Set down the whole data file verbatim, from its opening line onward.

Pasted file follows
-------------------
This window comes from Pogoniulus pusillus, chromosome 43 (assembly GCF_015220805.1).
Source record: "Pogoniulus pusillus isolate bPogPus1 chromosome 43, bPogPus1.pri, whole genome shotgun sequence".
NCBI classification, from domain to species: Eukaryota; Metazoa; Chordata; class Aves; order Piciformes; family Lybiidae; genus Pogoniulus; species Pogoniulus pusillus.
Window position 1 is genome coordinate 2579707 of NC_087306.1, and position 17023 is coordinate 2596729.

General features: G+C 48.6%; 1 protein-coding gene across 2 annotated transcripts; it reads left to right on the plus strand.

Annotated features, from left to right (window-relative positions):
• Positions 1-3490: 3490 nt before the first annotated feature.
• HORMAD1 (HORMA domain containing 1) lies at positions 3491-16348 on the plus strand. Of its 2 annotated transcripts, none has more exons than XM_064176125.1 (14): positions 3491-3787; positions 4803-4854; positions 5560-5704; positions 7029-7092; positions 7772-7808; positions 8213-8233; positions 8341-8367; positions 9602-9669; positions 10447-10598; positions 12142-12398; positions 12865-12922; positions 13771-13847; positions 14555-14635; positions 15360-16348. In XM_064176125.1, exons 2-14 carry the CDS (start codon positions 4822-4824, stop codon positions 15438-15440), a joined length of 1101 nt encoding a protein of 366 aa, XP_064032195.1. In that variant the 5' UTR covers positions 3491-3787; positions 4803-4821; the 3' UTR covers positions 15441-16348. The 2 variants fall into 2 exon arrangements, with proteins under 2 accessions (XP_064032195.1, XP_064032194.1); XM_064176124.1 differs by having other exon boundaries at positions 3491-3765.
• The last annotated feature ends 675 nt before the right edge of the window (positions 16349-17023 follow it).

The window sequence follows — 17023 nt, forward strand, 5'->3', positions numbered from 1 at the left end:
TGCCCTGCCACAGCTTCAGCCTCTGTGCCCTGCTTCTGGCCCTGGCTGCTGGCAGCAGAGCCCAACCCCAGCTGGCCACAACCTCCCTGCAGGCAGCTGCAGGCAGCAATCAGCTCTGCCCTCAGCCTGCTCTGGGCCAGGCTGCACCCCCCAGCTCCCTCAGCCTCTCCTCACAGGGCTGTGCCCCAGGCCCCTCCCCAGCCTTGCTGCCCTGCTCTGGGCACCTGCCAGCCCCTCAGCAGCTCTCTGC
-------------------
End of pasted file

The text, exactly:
This window comes from Pogoniulus pusillus, chromosome 43 (assembly GCF_015220805.1).
Source record: "Pogoniulus pusillus isolate bPogPus1 chromosome 43, bPogPus1.pri, whole genome shotgun sequence".
NCBI classification, from domain to species: Eukaryota; Metazoa; Chordata; class Aves; order Piciformes; family Lybiidae; genus Pogoniulus; species Pogoniulus pusillus.
Window position 1 is genome coordinate 2579707 of NC_087306.1, and position 17023 is coordinate 2596729.

General features: G+C 48.6%; 1 protein-coding gene across 2 annotated transcripts; it reads left to right on the plus strand.

Annotated features, from left to right (window-relative positions):
• Positions 1-3490: 3490 nt before the first annotated feature.
• HORMAD1 (HORMA domain containing 1) lies at positions 3491-16348 on the plus strand. Of its 2 annotated transcripts, none has more exons than XM_064176125.1 (14): positions 3491-3787; positions 4803-4854; positions 5560-5704; positions 7029-7092; positions 7772-7808; positions 8213-8233; positions 8341-8367; positions 9602-9669; positions 10447-10598; positions 12142-12398; positions 12865-12922; positions 13771-13847; positions 14555-14635; positions 15360-16348. In XM_064176125.1, exons 2-14 carry the CDS (start codon positions 4822-4824, stop codon positions 15438-15440), a joined length of 1101 nt encoding a protein of 366 aa, XP_064032195.1. In that variant the 5' UTR covers positions 3491-3787; positions 4803-4821; the 3' UTR covers positions 15441-16348. The 2 variants fall into 2 exon arrangements, with proteins under 2 accessions (XP_064032195.1, XP_064032194.1); XM_064176124.1 differs by having other exon boundaries at positions 3491-3765.
• The last annotated feature ends 675 nt before the right edge of the window (positions 16349-17023 follow it).

The window sequence follows — 17023 nt, forward strand, 5'->3', positions numbered from 1 at the left end:
TGCCCTGCCACAGCTTCAGCCTCTGTGCCCTGCTTCTGGCCCTGGCTGCTGGCAGCAGAGCCCAACCCCAGCTGGCCACAACCTCCCTGCAGGCAGCTGCAGGCAGCAATCAGCTCTGCCCTCAGCCTGCTCTGGGCCAGGCTGCACCCCCCAGCTCCCTCAGCCTCTCCTCACAGGGCTGTGCCCCAGGCCCCTCCCCAGCCTTGCTGCCCTGCTCTGGGCACCTGCCAGCCCCTCAGCAGCTCTCTGC